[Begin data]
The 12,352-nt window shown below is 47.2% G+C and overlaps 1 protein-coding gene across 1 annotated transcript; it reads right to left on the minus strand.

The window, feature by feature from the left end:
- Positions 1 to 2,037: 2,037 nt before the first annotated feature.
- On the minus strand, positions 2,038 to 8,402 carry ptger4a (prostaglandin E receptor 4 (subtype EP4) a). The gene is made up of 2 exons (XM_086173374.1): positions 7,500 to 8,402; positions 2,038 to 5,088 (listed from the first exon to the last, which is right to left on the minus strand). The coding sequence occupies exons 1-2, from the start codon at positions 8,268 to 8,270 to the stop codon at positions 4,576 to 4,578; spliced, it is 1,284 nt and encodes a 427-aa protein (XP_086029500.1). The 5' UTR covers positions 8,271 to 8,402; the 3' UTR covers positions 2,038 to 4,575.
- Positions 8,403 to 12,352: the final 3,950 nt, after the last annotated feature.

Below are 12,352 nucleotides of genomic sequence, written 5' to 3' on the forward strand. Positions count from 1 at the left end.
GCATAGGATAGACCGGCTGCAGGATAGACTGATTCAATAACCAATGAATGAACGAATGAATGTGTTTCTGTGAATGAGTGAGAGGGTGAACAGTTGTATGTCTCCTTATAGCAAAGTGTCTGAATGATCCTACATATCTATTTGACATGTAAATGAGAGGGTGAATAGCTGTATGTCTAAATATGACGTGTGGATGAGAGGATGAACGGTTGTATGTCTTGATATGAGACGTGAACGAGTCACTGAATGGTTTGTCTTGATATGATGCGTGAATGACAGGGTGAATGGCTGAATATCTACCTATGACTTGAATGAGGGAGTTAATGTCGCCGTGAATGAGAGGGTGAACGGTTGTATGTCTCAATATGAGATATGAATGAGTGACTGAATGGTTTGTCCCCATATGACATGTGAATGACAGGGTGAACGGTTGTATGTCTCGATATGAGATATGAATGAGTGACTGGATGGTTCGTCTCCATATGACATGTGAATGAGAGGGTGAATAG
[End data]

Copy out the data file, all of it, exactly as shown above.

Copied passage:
The 12,352-nt window shown below is 47.2% G+C and overlaps 1 protein-coding gene across 1 annotated transcript; it reads right to left on the minus strand.

The window, feature by feature from the left end:
- Positions 1 to 2,037: 2,037 nt before the first annotated feature.
- On the minus strand, positions 2,038 to 8,402 carry ptger4a (prostaglandin E receptor 4 (subtype EP4) a). The gene is made up of 2 exons (XM_086173374.1): positions 7,500 to 8,402; positions 2,038 to 5,088 (listed from the first exon to the last, which is right to left on the minus strand). The coding sequence occupies exons 1-2, from the start codon at positions 8,268 to 8,270 to the stop codon at positions 4,576 to 4,578; spliced, it is 1,284 nt and encodes a 427-aa protein (XP_086029500.1). The 5' UTR covers positions 8,271 to 8,402; the 3' UTR covers positions 2,038 to 4,575.
- Positions 8,403 to 12,352: the final 3,950 nt, after the last annotated feature.

Below are 12,352 nucleotides of genomic sequence, written 5' to 3' on the forward strand. Positions count from 1 at the left end.
GCATAGGATAGACCGGCTGCAGGATAGACTGATTCAATAACCAATGAATGAACGAATGAATGTGTTTCTGTGAATGAGTGAGAGGGTGAACAGTTGTATGTCTCCTTATAGCAAAGTGTCTGAATGATCCTACATATCTATTTGACATGTAAATGAGAGGGTGAATAGCTGTATGTCTAAATATGACGTGTGGATGAGAGGATGAACGGTTGTATGTCTTGATATGAGACGTGAACGAGTCACTGAATGGTTTGTCTTGATATGATGCGTGAATGACAGGGTGAATGGCTGAATATCTACCTATGACTTGAATGAGGGAGTTAATGTCGCCGTGAATGAGAGGGTGAACGGTTGTATGTCTCAATATGAGATATGAATGAGTGACTGAATGGTTTGTCCCCATATGACATGTGAATGACAGGGTGAACGGTTGTATGTCTCGATATGAGATATGAATGAGTGACTGGATGGTTCGTCTCCATATGACATGTGAATGAGAGGGTGAATAG